Do You Gluten?
Going gluten free has become such a popular choice that many products are labelled and marketed as ‘gluten free’ even if they had never before contained gluten (think fresh fruits and vegetables) just to get in on the hype. While choosing to follow a gluten free diet may be trendy, I don’t think it is just a passing fad.
In Latin, the word ‘gluten’ means glue. In the modern world gluten is the name given to a group of proteins found in wheat, barley and rye. It is also often found in oats due to cross-contamination. It is what gives bread dough its elasticity, and baked bread its characteristic chewiness. It is also used as a binding agent in most processed and manufactured foods.
When a reaction to gluten occurs, the cells in the wall of the small intestine are damaged (due to gluten exposure). This in turn compromises the tight wall of the intestine increasing its permeability and allowing gluten and other larger particles to cross into the bloodstream. The body then attacks the gluten proteins just as it would a bacteria or a virus as they are perceived to be foreign invaders. There are a variety of different diseases associated with gluten sensitivities and intolerances, each involving different reactions. The basic process is, however, the same.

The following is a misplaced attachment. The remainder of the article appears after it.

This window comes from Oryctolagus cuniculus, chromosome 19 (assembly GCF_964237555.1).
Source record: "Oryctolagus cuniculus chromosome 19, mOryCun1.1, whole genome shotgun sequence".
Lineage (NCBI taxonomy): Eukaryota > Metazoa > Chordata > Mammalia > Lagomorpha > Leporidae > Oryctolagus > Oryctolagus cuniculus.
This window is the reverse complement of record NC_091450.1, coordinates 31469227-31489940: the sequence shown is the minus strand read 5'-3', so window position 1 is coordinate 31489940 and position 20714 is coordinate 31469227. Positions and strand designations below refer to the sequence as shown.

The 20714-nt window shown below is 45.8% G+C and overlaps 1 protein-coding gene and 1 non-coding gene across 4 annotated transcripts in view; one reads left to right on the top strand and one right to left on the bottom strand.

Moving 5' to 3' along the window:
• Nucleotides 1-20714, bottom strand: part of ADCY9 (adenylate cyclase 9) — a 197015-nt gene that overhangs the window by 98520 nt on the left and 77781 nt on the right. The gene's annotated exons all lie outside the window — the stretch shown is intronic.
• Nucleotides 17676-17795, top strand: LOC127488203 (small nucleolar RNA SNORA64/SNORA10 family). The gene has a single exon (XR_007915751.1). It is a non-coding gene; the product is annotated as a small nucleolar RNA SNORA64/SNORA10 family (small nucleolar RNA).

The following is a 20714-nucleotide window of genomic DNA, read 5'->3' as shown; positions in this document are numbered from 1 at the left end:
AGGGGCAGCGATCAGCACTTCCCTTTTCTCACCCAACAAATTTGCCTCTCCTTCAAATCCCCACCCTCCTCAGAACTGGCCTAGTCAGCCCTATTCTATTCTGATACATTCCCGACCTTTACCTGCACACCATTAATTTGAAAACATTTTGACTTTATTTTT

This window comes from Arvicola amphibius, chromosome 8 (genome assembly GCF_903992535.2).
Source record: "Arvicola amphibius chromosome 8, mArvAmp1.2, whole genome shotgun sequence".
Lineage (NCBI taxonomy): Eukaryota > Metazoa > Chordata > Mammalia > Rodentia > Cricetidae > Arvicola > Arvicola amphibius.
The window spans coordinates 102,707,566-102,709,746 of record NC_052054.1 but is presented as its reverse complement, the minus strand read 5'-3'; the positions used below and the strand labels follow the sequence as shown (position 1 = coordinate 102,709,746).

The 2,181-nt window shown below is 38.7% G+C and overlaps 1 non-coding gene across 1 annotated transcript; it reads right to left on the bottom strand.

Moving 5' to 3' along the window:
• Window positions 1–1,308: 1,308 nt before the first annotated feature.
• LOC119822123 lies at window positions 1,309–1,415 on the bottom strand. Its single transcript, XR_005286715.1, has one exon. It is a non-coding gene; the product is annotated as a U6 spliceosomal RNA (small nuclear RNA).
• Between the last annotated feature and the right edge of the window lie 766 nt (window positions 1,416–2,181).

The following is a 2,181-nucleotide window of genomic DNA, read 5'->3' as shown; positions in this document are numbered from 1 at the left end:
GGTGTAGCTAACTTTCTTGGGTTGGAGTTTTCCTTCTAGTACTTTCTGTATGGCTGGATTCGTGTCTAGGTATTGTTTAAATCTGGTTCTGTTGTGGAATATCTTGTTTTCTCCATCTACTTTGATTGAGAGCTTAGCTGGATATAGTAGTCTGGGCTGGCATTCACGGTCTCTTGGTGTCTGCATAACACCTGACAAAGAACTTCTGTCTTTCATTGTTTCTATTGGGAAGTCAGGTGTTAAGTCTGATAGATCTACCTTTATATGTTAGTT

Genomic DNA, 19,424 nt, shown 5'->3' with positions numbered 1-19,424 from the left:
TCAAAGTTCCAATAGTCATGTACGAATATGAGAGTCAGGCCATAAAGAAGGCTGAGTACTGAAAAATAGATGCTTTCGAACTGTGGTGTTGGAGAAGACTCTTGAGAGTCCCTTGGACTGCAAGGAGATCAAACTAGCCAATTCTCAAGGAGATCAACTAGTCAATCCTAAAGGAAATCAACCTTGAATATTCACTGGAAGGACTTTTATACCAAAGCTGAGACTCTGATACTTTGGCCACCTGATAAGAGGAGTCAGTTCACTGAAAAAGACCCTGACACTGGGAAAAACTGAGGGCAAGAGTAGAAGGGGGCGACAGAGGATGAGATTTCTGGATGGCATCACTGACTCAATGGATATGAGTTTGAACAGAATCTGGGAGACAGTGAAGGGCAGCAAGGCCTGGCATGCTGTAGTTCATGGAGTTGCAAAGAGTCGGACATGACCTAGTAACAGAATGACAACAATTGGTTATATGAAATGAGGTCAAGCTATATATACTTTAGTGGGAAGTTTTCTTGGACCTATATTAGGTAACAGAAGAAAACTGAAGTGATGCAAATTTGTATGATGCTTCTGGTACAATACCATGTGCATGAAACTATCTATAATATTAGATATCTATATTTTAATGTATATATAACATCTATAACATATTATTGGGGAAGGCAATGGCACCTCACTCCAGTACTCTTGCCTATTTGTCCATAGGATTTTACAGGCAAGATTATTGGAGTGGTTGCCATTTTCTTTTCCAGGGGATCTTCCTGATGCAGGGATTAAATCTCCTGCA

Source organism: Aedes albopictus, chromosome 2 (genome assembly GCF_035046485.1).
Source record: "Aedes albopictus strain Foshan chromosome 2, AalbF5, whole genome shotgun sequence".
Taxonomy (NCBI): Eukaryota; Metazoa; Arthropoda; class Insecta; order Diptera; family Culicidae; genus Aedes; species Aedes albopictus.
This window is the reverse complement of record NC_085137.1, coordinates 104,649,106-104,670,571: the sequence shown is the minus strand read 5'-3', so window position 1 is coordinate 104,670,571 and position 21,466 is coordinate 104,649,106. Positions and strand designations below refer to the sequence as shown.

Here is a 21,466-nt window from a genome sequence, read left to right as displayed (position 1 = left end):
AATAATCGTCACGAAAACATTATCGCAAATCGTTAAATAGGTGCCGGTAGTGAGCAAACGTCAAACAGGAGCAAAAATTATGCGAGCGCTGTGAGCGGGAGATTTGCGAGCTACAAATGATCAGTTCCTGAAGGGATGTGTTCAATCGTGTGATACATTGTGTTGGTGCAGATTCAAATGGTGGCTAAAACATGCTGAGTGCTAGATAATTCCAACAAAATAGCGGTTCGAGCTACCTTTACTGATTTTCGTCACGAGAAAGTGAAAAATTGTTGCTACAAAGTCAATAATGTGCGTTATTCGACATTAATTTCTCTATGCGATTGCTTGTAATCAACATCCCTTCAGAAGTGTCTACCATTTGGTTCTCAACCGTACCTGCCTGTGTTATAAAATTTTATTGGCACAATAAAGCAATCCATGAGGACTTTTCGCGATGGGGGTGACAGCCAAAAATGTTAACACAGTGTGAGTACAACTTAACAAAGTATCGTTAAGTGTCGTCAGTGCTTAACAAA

Gluten intolerance affects approximately 15% of the population, although some medical doctors believe this number to be as high as 30-50%. While some people may show signs of gluten allergy and celiac disease (an auto-immune condition triggered by gluten), others will merely have any one or several symptoms from an extensive list of indicators